Director / Editor: Victor Teboul, Ph.D.
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World News
Netanyahu - Pompeo meeting Nov. 2020 US State Department
By Shlomo Brom and Shimon Stein

Beyond the political issues surrounding the assassination of the “father of the Iranian bomb,” there are also questions regarding the action’s necessity and value. Will it slow down Iran’s nuclear program to a significant degree? Was it worth the angry reactions throughout the world and the revenge that is expected from the Islamic Republic? Consider these questions from a “less popular” perspective (Full Story)

By Eyal Propper

In the four years of the Trump presidency, China-US relations reached a boiling point. Beijing understands that with a new administration in Washington, while the competition will not disappear, the superpower rivalry will present differently. How will the Chinese Communist Party respond to the Biden presidency? (Full Story)

By Shahar Eilam and Michal Hatuel-Radoshitzky

A comparative analysis enables us to examine different approaches to the challenges posed by the corona pandemic around the world. Most countries have adopted a similar coping strategy, based on three components: the first is a lockdown policy (to varying degrees), in an attempt to slow the spread of the virus and avoid overloading the health system; the second is the improvement of preparedness and readiness in health systems; and the third is a broad economic aid package in response to the sudden economic shutdown and the deep financial crisis. (Full Story)

By Doron Ella and Shira Efron

On January 15, 2020, the United States and China signed an interim agreement as a first phase toward a comprehensive deal that will end the trade war between the two countries. However, the actual achievement is questionable, since the key components of the agreement focus on at least partial elimination of the tariffs imposed during the trade war, while the American demand that China reduce its subsidies to state-owned Chinese enterprises – which give Chinese companies advantages over other companies – was left out of the agreement. (Full Story)

By Orna Mizrahi

A popular protest erupted in Lebanon on October 17, 2019 on a scale unprecedented in recent years. Mass demonstrations grew steadily stronger in successive days, and have so far numbered between tens of thousands and hundreds of thousands of participants as they spread from Beirut to the country's other principal cities. For now, the protests continue. The trigger for the demonstrations - in the sense of "the straw that broke the camel's back" - was an unusual decision (rescinded immediately, one day after the protest erupted) to tax WhatsApp voice calls.  (Full Story)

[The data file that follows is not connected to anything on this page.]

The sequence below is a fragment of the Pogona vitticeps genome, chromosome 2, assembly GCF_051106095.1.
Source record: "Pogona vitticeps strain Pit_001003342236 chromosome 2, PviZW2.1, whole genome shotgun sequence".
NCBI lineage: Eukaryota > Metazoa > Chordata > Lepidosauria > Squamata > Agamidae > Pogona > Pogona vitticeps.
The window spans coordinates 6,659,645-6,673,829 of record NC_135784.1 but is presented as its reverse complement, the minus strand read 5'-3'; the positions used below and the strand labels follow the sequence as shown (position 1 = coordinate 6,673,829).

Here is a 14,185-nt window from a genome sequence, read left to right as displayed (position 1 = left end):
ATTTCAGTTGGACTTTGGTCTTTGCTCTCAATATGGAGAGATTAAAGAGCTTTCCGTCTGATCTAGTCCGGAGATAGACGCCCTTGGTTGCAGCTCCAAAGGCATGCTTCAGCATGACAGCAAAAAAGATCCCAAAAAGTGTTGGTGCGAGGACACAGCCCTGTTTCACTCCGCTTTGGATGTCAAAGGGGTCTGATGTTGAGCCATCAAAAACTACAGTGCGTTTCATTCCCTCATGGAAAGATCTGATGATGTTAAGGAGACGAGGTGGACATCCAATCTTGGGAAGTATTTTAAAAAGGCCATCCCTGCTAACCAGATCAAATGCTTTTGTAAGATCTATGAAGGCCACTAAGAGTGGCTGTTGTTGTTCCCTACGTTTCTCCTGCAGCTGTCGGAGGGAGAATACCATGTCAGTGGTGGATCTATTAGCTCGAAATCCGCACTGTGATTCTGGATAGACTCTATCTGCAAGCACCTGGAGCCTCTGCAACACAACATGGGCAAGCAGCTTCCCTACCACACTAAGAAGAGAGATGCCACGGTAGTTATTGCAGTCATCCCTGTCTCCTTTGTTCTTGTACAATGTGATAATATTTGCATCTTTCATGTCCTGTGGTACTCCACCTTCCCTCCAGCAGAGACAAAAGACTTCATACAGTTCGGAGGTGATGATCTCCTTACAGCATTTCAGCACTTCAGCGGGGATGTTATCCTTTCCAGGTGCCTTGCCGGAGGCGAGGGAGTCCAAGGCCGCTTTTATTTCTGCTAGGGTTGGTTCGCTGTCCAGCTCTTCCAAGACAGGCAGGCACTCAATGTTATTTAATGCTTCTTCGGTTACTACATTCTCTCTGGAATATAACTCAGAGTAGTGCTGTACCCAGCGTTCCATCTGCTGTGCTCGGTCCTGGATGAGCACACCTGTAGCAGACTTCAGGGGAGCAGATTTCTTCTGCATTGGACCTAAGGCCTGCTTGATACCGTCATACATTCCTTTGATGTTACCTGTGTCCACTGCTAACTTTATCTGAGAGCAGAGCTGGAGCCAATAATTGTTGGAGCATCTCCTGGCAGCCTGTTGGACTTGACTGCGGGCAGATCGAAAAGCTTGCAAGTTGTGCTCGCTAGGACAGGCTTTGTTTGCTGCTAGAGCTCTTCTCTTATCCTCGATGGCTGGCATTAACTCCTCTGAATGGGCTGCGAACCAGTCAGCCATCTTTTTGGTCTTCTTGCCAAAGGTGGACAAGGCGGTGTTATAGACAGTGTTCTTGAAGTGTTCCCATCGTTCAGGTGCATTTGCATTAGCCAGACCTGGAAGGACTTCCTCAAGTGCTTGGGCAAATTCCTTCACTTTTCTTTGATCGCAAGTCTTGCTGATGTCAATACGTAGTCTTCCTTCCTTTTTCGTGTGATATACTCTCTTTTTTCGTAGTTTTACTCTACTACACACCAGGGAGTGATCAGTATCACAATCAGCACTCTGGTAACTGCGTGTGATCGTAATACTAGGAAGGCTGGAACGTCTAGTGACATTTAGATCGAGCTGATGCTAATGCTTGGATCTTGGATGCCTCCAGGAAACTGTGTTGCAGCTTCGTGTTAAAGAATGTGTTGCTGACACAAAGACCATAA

The second summit between US President Donald Trump and North Korean leader Kim Jong-un aimed to achieve the dismantlement of North Korea’s military nuclear infrastructure in return for sanctions relief, but ended abruptly, with no joint document or statement of the two leaders. Most likely the Hanoi experience does not portend derailment of the US-North Korea process, at least for now, and both sides apparently still have an interest to continue cooperation. At the same time, the US and North Korea will find it extremely difficult to resolve a basic contradiction regarding denuclearization.  (Full Story)
The Khashoggi affair, which is far from over, poses the most significant challenge to US-Saudi relations since the 9/11 terrorist attacks in the United States. Thus far, the administration’s response reflects uncertainty and ambivalence, given its understanding that Riyadh’s conduct demands a response, versus its hope that it will not be forced to acknowledge the failure of its Middle East policy, which assigns Saudi Arabia a critical role, particularly in the efforts to contain Iran. The recent events have intensified the internal unrest that has marked the kingdom for some time, against the background of the confrontational conduct of Crown Prince Mohammad bin Salman. (Full Story)
By Gal Perl Finkel and Gilead Sher

The Knesset has recently amended the “Basic Law: The Government,” with respect to "authority to declare war or conduct a significant military operation." The new concludes: "Under extreme circumstances and for reasons that will be noted…the prime minister and the minister of defense are authorized to make the decision in a more restricted legal quorum." Such a law has almost no equivalent in Western democracies. It lacks the checks and balances essential to a democratic regime and is bound to undermine the principle that war is an act requiring maximum domestic and international legitimacy. (Full Story)

by Raz Zimmt

Some two months after the wave of protest that swept through Iran, the Iranian authorities are endeavoring to bring the situation back to normal, though local protest events are still ongoing. The protests, which reflected the Iranian public’s demand for change, once again highlighted the conflicting opinions in the Iranian leadership concerning the desired response to the civilian plight. President Hassan Rouhani is attempting to exploit the protests to advance economic reforms and civil rights.  (Full Story)

Recent events and statements by German figures indicate a change in Germany's attitude to Israel. What for decades was a unique bilateral relationship - grounded in the memory of the Holocaust and the commitment that Germany consequently made to Israel's existence and security - has been increasingly shaped by considerations of realpolitik that formerly played a secondary role. Indeed, the role of memory in German policy considerations regarding Israel is slipping, in part due to the growing distance from the Holocaust and generational changes.  (Full Story)
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